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China's Jade Rabbit in need of jump start

China has restored communications with its troubled "Jade Rabbit" moon rover, but engineers are still working to fix its mechanical problems, state media has said.

The moon buggy started experiencing "mechanical control abnormalities" late in January, when entering its second 14-day lunar night, a period that exposes the moon's surface to temperatures as low as minus 180 degrees Celsius.

"It's awake. We have a signal. But the problem still hasn't been resolved," said Pei Zhaoyu, a spokesman for China's lunar probe programme.

The problems were a rare setback for China's burgeoning space programme, which in recent years has conducted space walks and placed a space station in orbit.

'Still alive'

"The rover stands a chance of being saved now that it is still alive," Pei was quoted as saying, adding that it was still unclear what caused the problem.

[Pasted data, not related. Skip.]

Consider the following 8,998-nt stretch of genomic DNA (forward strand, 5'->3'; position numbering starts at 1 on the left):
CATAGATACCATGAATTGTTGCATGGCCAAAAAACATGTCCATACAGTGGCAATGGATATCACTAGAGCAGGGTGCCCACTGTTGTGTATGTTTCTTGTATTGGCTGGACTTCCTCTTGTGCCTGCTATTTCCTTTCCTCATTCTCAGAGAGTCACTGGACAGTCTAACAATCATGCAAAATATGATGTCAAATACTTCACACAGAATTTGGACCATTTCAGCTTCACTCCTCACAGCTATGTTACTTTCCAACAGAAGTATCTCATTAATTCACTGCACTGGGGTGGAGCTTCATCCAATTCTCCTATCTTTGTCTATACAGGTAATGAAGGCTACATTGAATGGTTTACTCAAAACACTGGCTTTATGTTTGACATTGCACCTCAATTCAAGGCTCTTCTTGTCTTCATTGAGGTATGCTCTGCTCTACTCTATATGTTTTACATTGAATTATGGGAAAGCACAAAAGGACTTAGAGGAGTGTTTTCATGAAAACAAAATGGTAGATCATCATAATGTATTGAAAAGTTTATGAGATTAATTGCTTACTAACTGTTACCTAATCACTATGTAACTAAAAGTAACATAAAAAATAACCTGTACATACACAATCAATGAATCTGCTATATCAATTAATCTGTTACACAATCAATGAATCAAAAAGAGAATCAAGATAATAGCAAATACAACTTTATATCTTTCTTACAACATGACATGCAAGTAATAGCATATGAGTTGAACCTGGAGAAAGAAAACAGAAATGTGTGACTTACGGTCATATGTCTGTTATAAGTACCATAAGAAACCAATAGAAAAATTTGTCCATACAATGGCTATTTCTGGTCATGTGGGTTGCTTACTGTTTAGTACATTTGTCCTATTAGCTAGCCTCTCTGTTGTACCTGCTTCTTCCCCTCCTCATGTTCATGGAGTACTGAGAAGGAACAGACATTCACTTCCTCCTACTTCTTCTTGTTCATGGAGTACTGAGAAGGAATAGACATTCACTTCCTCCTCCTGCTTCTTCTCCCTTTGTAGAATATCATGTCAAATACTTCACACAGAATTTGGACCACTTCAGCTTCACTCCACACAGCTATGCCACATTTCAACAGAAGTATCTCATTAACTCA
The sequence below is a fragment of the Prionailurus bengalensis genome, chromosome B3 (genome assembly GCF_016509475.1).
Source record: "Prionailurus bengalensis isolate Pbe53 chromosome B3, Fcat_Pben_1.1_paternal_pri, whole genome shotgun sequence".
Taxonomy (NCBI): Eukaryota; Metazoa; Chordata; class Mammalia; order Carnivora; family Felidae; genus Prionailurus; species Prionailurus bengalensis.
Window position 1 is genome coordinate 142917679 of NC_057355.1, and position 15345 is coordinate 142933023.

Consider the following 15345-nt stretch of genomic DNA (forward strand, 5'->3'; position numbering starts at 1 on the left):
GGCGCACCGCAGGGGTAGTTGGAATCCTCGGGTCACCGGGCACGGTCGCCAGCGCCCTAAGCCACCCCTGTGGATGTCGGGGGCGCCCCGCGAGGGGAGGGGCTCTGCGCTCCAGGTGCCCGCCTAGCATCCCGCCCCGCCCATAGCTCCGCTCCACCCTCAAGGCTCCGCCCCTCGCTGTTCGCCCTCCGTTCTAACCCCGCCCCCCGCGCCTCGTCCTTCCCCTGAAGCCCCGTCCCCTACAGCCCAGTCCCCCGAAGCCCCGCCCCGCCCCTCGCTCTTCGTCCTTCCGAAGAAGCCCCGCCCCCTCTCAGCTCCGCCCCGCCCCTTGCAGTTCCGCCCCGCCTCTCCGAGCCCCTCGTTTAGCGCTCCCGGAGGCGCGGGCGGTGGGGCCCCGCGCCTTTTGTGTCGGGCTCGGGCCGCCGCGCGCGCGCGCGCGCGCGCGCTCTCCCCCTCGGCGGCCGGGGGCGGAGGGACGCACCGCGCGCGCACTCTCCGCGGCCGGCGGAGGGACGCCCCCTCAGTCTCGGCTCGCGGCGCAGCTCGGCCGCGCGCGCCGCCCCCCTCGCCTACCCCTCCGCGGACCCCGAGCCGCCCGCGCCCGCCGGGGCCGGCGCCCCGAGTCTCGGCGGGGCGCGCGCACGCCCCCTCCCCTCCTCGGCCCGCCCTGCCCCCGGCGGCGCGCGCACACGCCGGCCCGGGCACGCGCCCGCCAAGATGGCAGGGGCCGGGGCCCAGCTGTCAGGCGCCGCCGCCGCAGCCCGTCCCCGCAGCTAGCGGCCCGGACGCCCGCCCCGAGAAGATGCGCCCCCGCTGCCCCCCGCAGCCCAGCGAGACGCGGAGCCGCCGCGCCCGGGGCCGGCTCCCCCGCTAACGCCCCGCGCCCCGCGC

The Jade Rabbit, named after a lunar goddess in traditional Chinese mythology, was designed to roam the lunar surface for three months to collect data and survey for natural resources.

The rover, and the Chang'e 3 probe that delivered it, marked the first soft landing on the moon since 1976, before which both the US and the Soviet Union accomplished the feat.

The mission's progress can be tracked on an unofficial Chinese microblog account written from the Jade Rabbit's perspective, attracting tens of thousands of comments by Chinese Internet users.


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